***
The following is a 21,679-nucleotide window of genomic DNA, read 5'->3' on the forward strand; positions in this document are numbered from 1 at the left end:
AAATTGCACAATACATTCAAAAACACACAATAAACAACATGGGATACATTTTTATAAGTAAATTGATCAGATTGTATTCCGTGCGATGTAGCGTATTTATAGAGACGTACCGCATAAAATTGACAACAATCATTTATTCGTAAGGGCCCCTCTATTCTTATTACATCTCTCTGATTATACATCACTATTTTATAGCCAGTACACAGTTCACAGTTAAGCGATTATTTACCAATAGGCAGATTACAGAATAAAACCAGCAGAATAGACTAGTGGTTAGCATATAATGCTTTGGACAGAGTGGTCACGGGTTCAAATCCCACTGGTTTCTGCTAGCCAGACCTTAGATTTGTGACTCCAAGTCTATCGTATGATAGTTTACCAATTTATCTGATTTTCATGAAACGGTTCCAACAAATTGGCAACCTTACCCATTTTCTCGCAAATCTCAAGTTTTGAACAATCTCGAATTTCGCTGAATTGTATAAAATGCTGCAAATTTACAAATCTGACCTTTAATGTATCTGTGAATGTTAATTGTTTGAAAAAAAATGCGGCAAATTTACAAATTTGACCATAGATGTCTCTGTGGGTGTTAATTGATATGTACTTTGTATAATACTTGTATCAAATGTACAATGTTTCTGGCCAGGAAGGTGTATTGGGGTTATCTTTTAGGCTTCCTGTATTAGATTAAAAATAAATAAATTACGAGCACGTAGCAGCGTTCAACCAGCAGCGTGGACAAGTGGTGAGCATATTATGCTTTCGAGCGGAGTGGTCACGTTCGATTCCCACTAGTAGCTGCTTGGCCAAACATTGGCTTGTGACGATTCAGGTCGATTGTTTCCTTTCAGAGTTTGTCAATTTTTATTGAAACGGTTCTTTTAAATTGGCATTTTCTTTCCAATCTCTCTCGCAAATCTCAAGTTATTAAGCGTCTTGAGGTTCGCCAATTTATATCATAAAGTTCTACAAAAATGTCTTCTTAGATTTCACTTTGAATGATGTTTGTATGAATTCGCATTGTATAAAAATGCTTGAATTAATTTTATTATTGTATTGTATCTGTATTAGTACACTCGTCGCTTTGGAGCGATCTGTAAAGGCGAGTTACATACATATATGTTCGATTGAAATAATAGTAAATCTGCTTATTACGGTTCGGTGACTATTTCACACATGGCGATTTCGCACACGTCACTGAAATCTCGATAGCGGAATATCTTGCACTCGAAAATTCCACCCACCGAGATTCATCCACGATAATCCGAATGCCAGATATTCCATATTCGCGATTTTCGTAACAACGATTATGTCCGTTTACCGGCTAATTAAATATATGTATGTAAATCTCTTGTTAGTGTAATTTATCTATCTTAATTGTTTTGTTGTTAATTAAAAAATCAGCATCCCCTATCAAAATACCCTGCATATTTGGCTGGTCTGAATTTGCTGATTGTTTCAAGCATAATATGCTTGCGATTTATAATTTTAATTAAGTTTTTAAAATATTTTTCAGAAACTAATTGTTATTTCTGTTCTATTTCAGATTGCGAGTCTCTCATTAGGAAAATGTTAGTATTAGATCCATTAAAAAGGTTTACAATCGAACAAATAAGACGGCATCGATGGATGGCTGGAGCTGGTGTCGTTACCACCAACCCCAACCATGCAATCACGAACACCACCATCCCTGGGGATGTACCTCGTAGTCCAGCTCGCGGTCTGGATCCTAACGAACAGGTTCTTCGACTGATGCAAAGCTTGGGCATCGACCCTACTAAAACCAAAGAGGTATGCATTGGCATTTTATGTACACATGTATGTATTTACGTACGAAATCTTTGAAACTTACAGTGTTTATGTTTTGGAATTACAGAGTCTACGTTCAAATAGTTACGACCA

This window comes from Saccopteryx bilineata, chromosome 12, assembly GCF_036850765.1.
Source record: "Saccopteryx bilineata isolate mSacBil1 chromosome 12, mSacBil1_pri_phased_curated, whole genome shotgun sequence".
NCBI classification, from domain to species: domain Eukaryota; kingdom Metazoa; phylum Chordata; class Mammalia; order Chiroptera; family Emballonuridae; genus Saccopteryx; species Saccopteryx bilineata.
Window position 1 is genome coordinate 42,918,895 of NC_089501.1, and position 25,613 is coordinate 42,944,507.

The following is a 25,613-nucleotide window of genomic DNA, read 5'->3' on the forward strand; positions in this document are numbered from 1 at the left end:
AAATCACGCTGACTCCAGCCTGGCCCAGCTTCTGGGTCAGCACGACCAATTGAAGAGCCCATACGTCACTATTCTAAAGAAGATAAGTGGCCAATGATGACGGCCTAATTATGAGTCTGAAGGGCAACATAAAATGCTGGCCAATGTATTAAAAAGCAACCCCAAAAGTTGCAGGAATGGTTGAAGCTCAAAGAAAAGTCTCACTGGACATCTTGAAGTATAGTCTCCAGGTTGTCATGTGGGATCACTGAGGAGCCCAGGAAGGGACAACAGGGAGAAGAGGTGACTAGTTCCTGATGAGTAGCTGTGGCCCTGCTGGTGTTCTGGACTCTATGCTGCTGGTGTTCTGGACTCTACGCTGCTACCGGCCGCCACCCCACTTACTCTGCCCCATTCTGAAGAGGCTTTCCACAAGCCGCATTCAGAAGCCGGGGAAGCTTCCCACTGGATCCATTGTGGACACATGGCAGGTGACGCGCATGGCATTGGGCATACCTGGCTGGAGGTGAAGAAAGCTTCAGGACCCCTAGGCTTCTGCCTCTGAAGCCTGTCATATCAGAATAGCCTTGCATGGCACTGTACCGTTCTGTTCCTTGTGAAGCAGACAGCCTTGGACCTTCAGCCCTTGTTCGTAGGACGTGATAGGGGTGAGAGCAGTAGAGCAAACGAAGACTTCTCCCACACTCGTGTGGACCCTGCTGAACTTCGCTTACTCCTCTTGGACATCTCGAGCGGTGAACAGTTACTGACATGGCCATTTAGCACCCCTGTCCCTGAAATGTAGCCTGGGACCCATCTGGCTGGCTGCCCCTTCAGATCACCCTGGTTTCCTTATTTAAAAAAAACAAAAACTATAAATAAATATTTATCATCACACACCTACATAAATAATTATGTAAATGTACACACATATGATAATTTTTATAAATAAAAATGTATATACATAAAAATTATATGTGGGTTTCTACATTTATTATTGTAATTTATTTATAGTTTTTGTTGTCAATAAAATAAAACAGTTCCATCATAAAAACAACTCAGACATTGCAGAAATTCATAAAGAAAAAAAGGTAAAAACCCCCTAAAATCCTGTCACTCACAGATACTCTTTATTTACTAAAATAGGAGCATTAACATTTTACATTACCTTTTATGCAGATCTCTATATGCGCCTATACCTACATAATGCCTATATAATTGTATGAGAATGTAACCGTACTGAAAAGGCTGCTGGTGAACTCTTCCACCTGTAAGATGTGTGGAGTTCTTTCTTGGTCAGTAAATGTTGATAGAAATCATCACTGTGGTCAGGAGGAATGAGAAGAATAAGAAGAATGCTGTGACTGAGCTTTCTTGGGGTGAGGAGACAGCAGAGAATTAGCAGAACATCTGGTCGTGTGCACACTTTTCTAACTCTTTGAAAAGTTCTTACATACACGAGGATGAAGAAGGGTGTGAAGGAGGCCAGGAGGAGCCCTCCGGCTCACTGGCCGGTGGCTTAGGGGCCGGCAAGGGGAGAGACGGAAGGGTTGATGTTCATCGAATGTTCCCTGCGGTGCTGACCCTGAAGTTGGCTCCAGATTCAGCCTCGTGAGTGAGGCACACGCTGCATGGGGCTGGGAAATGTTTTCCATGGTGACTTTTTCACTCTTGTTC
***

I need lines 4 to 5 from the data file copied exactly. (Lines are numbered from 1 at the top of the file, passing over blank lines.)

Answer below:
Source record: "Saccopteryx bilineata isolate mSacBil1 chromosome 12, mSacBil1_pri_phased_curated, whole genome shotgun sequence".
NCBI classification, from domain to species: domain Eukaryota; kingdom Metazoa; phylum Chordata; class Mammalia; order Chiroptera; family Emballonuridae; genus Saccopteryx; species Saccopteryx bilineata.